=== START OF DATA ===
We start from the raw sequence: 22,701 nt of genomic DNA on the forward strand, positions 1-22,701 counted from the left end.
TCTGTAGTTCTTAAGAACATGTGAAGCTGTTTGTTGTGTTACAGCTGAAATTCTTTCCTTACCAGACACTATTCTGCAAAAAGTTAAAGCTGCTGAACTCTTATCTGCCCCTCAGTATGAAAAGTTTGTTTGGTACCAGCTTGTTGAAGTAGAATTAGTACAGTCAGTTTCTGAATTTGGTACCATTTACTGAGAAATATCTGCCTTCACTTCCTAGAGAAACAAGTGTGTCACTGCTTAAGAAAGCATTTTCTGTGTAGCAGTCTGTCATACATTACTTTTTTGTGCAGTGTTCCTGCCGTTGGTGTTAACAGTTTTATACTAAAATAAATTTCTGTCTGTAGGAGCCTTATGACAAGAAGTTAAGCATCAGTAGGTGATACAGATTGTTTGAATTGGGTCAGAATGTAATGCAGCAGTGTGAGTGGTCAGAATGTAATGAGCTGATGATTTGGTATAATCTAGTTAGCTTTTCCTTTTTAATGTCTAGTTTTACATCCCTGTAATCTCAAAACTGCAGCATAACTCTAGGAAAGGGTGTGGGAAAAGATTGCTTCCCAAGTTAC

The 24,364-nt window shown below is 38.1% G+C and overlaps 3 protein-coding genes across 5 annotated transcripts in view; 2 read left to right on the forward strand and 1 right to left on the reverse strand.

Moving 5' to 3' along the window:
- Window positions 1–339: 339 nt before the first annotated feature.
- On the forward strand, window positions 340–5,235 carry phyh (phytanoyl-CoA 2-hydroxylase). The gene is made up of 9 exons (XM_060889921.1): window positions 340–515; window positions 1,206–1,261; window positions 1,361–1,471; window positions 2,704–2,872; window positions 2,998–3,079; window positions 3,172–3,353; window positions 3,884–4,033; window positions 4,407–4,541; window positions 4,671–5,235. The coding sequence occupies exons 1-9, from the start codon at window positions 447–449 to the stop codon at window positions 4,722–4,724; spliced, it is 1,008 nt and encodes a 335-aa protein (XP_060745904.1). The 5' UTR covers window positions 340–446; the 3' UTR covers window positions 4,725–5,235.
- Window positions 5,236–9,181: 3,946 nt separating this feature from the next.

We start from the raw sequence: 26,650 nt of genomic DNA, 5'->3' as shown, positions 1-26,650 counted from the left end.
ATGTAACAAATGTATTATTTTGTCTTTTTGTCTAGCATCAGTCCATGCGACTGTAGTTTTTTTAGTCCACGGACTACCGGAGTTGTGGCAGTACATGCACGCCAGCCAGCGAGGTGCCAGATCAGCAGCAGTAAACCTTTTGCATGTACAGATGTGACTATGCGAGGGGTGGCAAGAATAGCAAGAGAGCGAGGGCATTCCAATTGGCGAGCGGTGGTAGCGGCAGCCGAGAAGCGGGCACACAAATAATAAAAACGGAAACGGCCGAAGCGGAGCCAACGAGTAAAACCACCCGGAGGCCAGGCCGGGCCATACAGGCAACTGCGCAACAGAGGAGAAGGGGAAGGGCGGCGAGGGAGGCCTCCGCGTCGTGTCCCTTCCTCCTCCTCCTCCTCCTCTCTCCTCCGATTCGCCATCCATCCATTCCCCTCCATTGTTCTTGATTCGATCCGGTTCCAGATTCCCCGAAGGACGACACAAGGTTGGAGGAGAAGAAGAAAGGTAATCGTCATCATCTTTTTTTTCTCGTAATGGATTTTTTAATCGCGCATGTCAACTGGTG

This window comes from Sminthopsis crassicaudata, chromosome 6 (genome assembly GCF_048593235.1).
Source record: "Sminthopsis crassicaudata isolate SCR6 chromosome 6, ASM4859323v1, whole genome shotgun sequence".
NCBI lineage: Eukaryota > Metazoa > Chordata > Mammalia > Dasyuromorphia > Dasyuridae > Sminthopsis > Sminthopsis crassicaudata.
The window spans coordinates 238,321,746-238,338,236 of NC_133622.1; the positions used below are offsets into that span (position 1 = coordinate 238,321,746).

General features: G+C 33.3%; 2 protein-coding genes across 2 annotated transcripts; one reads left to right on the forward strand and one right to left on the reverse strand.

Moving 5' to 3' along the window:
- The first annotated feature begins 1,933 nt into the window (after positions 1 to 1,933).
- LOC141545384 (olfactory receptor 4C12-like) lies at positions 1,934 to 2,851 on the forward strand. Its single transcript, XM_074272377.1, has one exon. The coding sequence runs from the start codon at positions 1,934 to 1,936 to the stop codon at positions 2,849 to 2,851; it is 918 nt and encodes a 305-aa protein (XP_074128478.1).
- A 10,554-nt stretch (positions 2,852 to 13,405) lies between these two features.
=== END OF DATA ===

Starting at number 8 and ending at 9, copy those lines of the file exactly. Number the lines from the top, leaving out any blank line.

We start from the raw sequence: 26,650 nt of genomic DNA, 5'->3' as shown, positions 1-26,650 counted from the left end.
ATGTAACAAATGTATTATTTTGTCTTTTTGTCTAGCATCAGTCCATGCGACTGTAGTTTTTTTAGTCCACGGACTACCGGAGTTGTGGCAGTACATGCACGCCAGCCAGCGAGGTGCCAGATCAGCAGCAGTAAACCTTTTGCATGTACAGATGTGACTATGCGAGGGGTGGCAAGAATAGCAAGAGAGCGAGGGCATTCCAATTGGCGAGCGGTGGTAGCGGCAGCCGAGAAGCGGGCACACAAATAATAAAAACGGAAACGGCCGAAGCGGAGCCAACGAGTAAAACCACCCGGAGGCCAGGCCGGGCCATACAGGCAACTGCGCAACAGAGGAGAAGGGGAAGGGCGGCGAGGGAGGCCTCCGCGTCGTGTCCCTTCCTCCTCCTCCTCCTCCTCTCTCCTCCGATTCGCCATCCATCCATTCCCCTCCATTGTTCTTGATTCGATCCGGTTCCAGATTCCCCGAAGGACGACACAAGGTTGGAGGAGAAGAAGAAAGGTAATCGTCATCATCTTTTTTTTCTCGTAATGGATTTTTTAATCGCGCATGTCAACTGGTG